Prior to the 1940’s nutritional health was defined by the nutritional needs of carbohydrates, essential amino acids, fatty acids, minerals and vitamins. Once these nutritional requirements were fulfilled, the manner in which it was fulfilled was unimportant.
The concept that the composition of a diet eaten by a population was a conclusion made by Ancel Keys as a result of the observational study of the relationship of heart disease and diet in firemen of Naples, Italy. This study evolved into the scientifically sound prospective cohort study known as the Seven Countries Study. The study demonstrated the importance of the Mediterranean Diet in cardiovascular risk factor modification. Prior to the epic study, the American Heart Association and the FDA recognized publicly in 1956 the health risk of a diet rich in butter, animal fat, beef and eggs as well as the advantage of a diet low in saturated fat. In 1959 Ancel and his wife, Margaret, published Eat Well and Stay Well to meet the requests of colleagues as well as the needs of the general public.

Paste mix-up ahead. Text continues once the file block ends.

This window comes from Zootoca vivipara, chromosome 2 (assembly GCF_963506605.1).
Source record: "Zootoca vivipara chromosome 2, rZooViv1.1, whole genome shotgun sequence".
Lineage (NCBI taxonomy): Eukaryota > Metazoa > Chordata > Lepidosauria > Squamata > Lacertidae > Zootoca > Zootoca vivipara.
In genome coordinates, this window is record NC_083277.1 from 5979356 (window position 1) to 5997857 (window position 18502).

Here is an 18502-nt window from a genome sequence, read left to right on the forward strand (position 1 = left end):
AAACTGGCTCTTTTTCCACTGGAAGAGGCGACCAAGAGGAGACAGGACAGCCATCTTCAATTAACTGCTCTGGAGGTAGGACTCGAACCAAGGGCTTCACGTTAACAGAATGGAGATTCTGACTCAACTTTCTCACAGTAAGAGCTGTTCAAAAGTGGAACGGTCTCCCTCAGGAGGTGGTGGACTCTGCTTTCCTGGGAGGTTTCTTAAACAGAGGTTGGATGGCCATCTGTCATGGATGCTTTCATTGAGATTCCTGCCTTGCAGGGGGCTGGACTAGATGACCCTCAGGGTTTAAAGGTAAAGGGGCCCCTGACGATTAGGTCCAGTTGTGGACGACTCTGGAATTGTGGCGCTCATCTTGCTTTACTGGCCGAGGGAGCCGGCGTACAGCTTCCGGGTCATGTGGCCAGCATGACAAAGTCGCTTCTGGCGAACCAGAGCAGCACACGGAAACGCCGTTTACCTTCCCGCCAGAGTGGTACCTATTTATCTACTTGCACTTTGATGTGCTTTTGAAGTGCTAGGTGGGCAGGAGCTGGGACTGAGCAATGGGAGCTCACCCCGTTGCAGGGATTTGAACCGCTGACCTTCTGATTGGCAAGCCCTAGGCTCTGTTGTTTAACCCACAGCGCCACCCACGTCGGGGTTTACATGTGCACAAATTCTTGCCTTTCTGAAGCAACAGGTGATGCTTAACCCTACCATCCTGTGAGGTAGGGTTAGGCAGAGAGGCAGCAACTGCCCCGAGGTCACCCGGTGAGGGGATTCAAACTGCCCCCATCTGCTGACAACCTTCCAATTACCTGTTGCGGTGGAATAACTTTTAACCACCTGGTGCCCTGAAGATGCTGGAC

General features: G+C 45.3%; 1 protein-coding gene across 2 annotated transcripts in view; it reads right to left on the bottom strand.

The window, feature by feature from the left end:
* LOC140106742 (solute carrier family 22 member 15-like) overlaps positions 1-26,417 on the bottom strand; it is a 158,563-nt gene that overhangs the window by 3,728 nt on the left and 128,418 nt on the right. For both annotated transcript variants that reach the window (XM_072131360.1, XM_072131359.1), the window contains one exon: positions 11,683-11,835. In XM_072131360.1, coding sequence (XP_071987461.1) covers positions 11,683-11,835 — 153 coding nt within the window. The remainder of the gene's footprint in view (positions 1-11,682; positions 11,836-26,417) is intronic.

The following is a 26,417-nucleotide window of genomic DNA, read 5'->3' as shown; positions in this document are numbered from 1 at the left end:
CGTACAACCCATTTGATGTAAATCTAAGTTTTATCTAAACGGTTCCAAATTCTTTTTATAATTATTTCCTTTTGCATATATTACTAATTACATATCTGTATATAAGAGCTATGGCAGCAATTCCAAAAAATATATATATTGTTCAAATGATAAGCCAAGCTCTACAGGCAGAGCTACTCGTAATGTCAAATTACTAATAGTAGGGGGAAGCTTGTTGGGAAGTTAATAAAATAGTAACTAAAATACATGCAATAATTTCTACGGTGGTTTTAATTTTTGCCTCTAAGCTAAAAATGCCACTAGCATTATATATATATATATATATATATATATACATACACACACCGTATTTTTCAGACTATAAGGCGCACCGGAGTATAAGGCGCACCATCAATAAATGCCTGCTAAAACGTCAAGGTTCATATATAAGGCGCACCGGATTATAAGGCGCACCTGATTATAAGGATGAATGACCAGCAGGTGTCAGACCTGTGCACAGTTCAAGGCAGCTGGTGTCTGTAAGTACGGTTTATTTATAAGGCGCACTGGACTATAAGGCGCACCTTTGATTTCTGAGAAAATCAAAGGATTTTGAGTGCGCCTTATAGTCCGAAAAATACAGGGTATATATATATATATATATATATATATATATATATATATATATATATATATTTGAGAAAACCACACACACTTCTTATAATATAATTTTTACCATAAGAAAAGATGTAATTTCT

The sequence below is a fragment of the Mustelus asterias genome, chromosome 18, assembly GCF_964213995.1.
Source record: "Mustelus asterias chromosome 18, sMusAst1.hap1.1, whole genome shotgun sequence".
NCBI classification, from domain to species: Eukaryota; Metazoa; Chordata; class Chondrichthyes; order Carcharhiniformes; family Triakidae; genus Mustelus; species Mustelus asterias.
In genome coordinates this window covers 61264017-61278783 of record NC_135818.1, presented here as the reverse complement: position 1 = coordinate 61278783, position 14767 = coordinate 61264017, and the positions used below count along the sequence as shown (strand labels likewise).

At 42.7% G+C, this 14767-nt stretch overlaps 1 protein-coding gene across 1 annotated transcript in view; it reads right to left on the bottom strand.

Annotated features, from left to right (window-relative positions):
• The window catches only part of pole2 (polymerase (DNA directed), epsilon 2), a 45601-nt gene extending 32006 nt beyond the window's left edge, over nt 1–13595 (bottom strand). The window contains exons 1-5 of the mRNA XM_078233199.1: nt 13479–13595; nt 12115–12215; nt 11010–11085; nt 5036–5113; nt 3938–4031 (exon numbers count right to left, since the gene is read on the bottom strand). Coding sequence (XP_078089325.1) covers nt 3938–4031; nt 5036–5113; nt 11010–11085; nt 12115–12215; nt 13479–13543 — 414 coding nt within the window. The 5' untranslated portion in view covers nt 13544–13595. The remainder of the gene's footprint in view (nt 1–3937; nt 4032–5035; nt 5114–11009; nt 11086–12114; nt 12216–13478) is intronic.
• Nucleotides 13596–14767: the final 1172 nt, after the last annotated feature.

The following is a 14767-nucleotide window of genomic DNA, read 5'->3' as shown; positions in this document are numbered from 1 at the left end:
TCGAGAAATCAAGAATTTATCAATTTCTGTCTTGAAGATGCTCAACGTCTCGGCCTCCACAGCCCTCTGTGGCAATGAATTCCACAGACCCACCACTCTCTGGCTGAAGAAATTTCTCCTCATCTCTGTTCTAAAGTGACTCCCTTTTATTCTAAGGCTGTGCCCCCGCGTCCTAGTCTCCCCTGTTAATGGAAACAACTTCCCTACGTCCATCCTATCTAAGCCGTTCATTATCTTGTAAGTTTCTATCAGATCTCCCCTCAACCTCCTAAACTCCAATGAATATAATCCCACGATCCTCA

The Seven Countries Study, the Lyon Diet Heart Study and others have demonstrated through clinical trials the advantage of a diet rich in fresh vegetables and fruit, fish, poultry, whole grains, cereals, nuts, olive oil, limited red meat and sweets. The Mediterranean Diet is a ‘Whole diet approach’ because it is not known whether individual nutrients confer the benefits or if it is the accumulation of multiple nutrients that account for the favorable cardiovascular effects. In regard to the Mediterranean Diet, it appears that the sum of the whole confers the cardioprotective benefits of the diet.
The observation that a cookery of a people of the Mediterranean region recognized, hypothesized then proven by a professor of epidemiology has changed nutritional health as evidenced by its often referenced existence in textbooks and the plethora of books about the Mediterranean Diet. Unfortunately food photography and inviting recipes have quietly replaced the need to reference the yellowed pages of my cherished first edition of Eat Well and Stay Well by Ancel and Margaret Keys.
Keys, A. & Keys, M., 1959, Eat Well and Stay Well., Doubleday.
Keys, A. & Keys, M., 1975, How to Eat Well and Stay Well the Mediterranean Way., Doubleday.
Keys, A., 1980, Seven Countries: A Multivariate Analysis of Death and Coronary Heart Disease., Harvard University Press.
de Lorgeril M., et al., 1999, Mediterranean Diet, Traditional Risk Factors, and the Rate of Cardiovascular Complications After Myocardial Infarction: Final Report of the Lyon Diet Heart Study, Circulation, Volume 99, pp. 779-785.